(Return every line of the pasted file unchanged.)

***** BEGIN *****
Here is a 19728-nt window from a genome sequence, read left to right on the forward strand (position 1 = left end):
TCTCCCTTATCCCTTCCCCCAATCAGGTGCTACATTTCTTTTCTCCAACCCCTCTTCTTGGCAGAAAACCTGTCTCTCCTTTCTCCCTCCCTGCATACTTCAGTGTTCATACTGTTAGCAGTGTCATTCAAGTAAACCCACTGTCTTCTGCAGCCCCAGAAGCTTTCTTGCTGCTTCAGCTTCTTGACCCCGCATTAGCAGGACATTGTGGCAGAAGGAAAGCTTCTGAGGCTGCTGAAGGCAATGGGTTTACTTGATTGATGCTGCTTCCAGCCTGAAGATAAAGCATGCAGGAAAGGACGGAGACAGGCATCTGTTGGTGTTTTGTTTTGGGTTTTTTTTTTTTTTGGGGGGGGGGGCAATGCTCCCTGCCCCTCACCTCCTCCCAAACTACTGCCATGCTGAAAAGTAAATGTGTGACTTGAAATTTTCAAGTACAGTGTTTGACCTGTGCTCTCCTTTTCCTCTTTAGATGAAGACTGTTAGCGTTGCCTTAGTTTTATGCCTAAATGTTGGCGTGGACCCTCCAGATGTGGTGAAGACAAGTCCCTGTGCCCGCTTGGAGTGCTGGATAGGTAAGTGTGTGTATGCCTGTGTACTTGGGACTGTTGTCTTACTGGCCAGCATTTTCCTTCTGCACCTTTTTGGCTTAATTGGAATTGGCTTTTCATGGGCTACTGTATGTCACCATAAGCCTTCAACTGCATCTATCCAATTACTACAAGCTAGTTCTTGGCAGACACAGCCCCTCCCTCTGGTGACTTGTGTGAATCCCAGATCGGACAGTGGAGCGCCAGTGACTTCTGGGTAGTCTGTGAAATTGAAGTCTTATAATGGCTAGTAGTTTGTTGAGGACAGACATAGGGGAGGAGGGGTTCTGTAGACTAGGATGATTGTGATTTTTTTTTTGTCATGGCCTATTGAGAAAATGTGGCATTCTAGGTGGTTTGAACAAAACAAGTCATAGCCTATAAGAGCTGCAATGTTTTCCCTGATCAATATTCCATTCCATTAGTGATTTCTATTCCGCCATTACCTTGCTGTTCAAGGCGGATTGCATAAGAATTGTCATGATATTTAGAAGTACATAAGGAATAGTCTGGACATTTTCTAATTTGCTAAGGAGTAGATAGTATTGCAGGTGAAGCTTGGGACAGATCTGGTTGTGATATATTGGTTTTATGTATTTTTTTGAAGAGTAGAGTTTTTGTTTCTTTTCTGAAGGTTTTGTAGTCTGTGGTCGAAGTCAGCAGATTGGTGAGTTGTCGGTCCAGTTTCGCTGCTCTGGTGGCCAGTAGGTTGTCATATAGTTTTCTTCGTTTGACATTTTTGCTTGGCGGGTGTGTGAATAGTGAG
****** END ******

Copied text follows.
Here is a 19728-nt window from a genome sequence, read left to right on the forward strand (position 1 = left end):
TCTCCCTTATCCCTTCCCCCAATCAGGTGCTACATTTCTTTTCTCCAACCCCTCTTCTTGGCAGAAAACCTGTCTCTCCTTTCTCCCTCCCTGCATACTTCAGTGTTCATACTGTTAGCAGTGTCATTCAAGTAAACCCACTGTCTTCTGCAGCCCCAGAAGCTTTCTTGCTGCTTCAGCTTCTTGACCCCGCATTAGCAGGACATTGTGGCAGAAGGAAAGCTTCTGAGGCTGCTGAAGGCAATGGGTTTACTTGATTGATGCTGCTTCCAGCCTGAAGATAAAGCATGCAGGAAAGGACGGAGACAGGCATCTGTTGGTGTTTTGTTTTGGGTTTTTTTTTTTTTTGGGGGGGGGGGCAATGCTCCCTGCCCCTCACCTCCTCCCAAACTACTGCCATGCTGAAAAGTAAATGTGTGACTTGAAATTTTCAAGTACAGTGTTTGACCTGTGCTCTCCTTTTCCTCTTTAGATGAAGACTGTTAGCGTTGCCTTAGTTTTATGCCTAAATGTTGGCGTGGACCCTCCAGATGTGGTGAAGACAAGTCCCTGTGCCCGCTTGGAGTGCTGGATAGGTAAGTGTGTGTATGCCTGTGTACTTGGGACTGTTGTCTTACTGGCCAGCATTTTCCTTCTGCACCTTTTTGGCTTAATTGGAATTGGCTTTTCATGGGCTACTGTATGTCACCATAAGCCTTCAACTGCATCTATCCAATTACTACAAGCTAGTTCTTGGCAGACACAGCCCCTCCCTCTGGTGACTTGTGTGAATCCCAGATCGGACAGTGGAGCGCCAGTGACTTCTGGGTAGTCTGTGAAATTGAAGTCTTATAATGGCTAGTAGTTTGTTGAGGACAGACATAGGGGAGGAGGGGTTCTGTAGACTAGGATGATTGTGATTTTTTTTTTGTCATGGCCTATTGAGAAAATGTGGCATTCTAGGTGGTTTGAACAAAACAAGTCATAGCCTATAAGAGCTGCAATGTTTTCCCTGATCAATATTCCATTCCATTAGTGATTTCTATTCCGCCATTACCTTGCTGTTCAAGGCGGATTGCATAAGAATTGTCATGATATTTAGAAGTACATAAGGAATAGTCTGGACATTTTCTAATTTGCTAAGGAGTAGATAGTATTGCAGGTGAAGCTTGGGACAGATCTGGTTGTGATATATTGGTTTTATGTATTTTTTTGAAGAGTAGAGTTTTTGTTTCTTTTCTGAAGGTTTTGTAGTCTGTGGTCGAAGTCAGCAGATTGGTGAGTTGTCGGTCCAGTTTCGCTGCTCTGGTGGCCAGTAGGTTGTCATATAGTTTTCTTCGTTTGACATTTTTGCTTGGCGGGTGTGTGAATAGTGAG